Elie Wiesel always defined himself, above all, as a teacher.
He was best known as a Nobel Peace Laureate, human rights activist and author of more than 50 books, including “Night,” the haunting account of his teenage years in Nazi concentration camps. He often met with, advised and sometimes chided world leaders. But he felt that teaching had the power to change the world.
Ariel Burger wants to show us how.
Burger, who was a student in Wiesel’s class at Boston University as an undergraduate and, in his 30s, served as his mentor’s teaching assistant for five years, has written “Witness: Lessons From Elie Wiesel’s Classroom” (Houghton Mifflin Harcourt); the 288-page book is part memoir, part description of the courses — and the impact they had on a wide range of students for almost four decades — and entirely compelling.
While describing his own spiritual odyssey and philosophical struggles, juxtaposed with his long relationship with Wiesel, who guided him along the way, Burger brings us into the professor’s unique classroom and provides a master class in the art of grappling with life’s mysteries, contradictions and ultimate hope.
We learn as well, from Burger’s incisive observations and gentle prose, how Wiesel lived his life, standing up to injustice but keeping an open heart, treasuring relationships and valuing, in the spirit of the Baal Shem Tov, every mother’s child.
Response To Hate
Seated across from Burger in a noisy café on a recent Friday morning, I asked him how Wiesel, who died in 2016, would respond to the chaos of the moment — the murder of 11 Jews in a Pittsburgh synagogue, and a politically and socially divided America that has become an open wound.
“I’m not speaking for him, of course,” Burger began in a soft and measured voice, “but I can offer an educated guess. And what helps and inspires me is that his response to such events is first, silence, like Aaron [the brother of Moses, on learning of the sudden death of two sons]. It’s important first to feel what we’re feeling. Professor Wiesel said hatred is like a cancer and it spreads if not stopped. We have to act on early signs or it will grow. That’s where my thoughts are.”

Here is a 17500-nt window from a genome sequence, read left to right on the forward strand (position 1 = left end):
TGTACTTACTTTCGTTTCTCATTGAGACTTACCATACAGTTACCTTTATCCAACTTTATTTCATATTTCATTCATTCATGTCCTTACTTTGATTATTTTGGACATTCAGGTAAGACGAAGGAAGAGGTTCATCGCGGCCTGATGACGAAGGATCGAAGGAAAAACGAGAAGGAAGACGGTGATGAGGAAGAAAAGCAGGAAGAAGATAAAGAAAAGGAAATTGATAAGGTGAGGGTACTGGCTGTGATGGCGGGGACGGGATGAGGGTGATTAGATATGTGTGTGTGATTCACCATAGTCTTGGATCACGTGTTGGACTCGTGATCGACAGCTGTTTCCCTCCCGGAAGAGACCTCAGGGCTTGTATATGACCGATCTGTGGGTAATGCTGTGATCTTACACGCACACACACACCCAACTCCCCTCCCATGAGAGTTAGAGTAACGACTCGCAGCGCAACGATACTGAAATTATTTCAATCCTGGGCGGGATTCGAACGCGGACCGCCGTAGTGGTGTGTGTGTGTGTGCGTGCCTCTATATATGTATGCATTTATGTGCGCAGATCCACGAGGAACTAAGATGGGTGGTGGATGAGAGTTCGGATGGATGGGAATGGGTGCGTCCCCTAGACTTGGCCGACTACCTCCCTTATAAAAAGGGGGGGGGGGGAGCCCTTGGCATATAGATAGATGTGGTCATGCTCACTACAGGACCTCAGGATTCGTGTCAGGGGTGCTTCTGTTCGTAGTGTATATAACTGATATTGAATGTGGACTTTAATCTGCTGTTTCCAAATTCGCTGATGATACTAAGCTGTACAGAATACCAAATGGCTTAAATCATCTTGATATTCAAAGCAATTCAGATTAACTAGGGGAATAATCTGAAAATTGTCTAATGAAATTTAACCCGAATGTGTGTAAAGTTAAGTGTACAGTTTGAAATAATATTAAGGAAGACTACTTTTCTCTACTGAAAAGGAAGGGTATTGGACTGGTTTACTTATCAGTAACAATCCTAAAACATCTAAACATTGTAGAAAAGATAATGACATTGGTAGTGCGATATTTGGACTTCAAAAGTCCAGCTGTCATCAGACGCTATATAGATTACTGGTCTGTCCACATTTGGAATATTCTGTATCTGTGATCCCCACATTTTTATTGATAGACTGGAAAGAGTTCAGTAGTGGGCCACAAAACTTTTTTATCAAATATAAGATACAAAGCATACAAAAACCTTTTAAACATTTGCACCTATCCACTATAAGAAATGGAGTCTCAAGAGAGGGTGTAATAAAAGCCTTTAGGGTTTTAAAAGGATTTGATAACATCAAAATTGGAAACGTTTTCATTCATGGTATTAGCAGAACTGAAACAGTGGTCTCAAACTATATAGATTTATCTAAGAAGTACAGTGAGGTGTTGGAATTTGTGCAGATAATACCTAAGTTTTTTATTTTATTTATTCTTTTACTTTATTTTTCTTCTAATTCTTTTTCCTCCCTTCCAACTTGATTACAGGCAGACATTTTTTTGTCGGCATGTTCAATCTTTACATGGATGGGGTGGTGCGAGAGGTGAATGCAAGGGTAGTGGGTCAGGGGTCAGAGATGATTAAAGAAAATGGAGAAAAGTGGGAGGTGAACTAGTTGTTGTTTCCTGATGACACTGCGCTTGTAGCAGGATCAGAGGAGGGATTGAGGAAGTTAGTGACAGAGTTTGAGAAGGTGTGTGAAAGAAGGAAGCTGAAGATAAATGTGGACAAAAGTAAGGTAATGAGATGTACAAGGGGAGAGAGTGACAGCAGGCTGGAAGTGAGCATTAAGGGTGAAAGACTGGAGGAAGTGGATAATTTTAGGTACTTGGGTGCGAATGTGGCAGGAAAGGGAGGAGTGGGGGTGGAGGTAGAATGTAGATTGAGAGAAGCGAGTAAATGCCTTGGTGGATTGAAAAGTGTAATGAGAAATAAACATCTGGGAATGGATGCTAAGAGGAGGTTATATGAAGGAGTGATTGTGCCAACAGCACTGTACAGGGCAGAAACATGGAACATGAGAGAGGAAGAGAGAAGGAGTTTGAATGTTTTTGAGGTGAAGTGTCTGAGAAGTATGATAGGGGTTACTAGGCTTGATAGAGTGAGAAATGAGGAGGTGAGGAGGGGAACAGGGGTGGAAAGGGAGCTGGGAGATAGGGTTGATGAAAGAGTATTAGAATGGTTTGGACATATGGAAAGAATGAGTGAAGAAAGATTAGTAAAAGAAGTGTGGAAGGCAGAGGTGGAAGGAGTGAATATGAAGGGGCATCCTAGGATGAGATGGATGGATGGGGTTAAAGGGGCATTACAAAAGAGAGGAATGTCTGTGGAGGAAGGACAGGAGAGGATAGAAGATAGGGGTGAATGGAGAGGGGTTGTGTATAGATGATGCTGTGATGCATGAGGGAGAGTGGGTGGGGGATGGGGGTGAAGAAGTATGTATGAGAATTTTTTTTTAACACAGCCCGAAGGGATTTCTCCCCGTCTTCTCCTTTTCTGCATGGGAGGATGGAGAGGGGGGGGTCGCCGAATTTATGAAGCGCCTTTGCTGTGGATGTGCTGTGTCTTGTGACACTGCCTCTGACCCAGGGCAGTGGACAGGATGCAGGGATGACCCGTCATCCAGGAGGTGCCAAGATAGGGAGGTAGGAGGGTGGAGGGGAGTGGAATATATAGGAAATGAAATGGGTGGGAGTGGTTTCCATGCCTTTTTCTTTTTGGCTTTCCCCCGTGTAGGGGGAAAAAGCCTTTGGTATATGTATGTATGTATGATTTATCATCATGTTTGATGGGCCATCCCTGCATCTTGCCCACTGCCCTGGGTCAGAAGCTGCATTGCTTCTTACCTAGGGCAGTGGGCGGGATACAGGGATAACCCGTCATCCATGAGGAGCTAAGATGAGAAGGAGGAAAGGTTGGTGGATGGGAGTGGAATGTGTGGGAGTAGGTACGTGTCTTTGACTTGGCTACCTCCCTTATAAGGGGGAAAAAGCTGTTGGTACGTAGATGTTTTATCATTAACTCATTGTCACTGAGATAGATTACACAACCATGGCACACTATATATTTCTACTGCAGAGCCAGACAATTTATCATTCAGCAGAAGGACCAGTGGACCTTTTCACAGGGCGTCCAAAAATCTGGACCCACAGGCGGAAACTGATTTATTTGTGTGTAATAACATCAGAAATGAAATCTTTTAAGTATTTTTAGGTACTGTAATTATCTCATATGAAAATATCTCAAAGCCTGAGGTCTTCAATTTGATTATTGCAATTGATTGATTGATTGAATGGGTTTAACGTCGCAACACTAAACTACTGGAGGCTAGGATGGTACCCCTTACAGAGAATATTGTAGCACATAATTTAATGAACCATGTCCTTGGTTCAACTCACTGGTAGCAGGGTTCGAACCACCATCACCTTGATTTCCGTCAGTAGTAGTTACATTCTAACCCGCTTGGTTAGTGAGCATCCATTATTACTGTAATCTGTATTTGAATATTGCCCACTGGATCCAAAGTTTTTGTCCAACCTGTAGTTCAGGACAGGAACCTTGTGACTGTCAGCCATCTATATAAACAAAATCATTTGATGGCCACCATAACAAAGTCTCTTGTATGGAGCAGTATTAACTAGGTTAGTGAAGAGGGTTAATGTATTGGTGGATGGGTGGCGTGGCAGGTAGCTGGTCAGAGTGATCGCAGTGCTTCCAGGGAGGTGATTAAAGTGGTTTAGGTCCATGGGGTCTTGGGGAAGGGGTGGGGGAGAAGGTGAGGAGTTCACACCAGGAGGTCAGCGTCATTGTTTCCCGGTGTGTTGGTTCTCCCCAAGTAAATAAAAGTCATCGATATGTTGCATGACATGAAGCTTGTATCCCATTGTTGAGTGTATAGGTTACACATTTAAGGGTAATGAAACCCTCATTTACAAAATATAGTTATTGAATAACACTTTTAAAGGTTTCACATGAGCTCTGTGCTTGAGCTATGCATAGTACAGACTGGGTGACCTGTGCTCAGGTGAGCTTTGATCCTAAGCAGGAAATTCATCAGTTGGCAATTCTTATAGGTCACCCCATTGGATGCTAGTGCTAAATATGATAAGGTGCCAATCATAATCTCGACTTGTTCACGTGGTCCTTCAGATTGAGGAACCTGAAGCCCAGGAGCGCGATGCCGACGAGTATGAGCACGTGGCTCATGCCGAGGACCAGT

As an example of Wiesel’s actions in response to hate, Burger noted that his teacher spent years fighting to change the wording of the memorial at Babi Yar, the ravine near Kiev said to be the site of the largest mass shooting of Jews by the Nazis. The original Soviet text mentioned only that Soviet citizens were killed; only after the Soviet Union collapsed did the Ukrainian government allow a separate memorial to be dedicated to the Jewish victims.
“Professor Wiesel taught to respond to tragedy by seeking friendships with people who are different from us,” Burger said, adding that his mentor believed hate from both the left and the right must be fought. “He said you don’t have to choose between them.”
Wiesel’s classes at Boston University, where he taught for almost 40 years, brought together about 120 undergraduates (in two classes) a semester, graduate and post-graduate students from all walks of life. Rather than Wiesel standing at the front of the class and lecturing, the classes were conducted in conversation with students via common and persistent themes including memory, otherness, faith and doubt, madness and rebellion and activism — each topic a chapter in “Witness.”
The students read a book or play a week for a written assignment and class discussion. The course work was “challenging,” Burger said, and the texts ranged from Socrates to Shakespeare to Russian novelists to chasidic tales. Each class began with a 10-minute presentation by a different student. Some were intimidated to speak in class. Burger recalled that when he first took Wiesel’s class as a sophomore in 1996, he was very shy and spoke only one word aloud the entire semester — and only because Wiesel, after asking the class a question, looked directly at him, awaiting an answer. “I said the word I’d been thinking, ‘authenticity,’ and he nodded at me and said, ‘Exactly.’”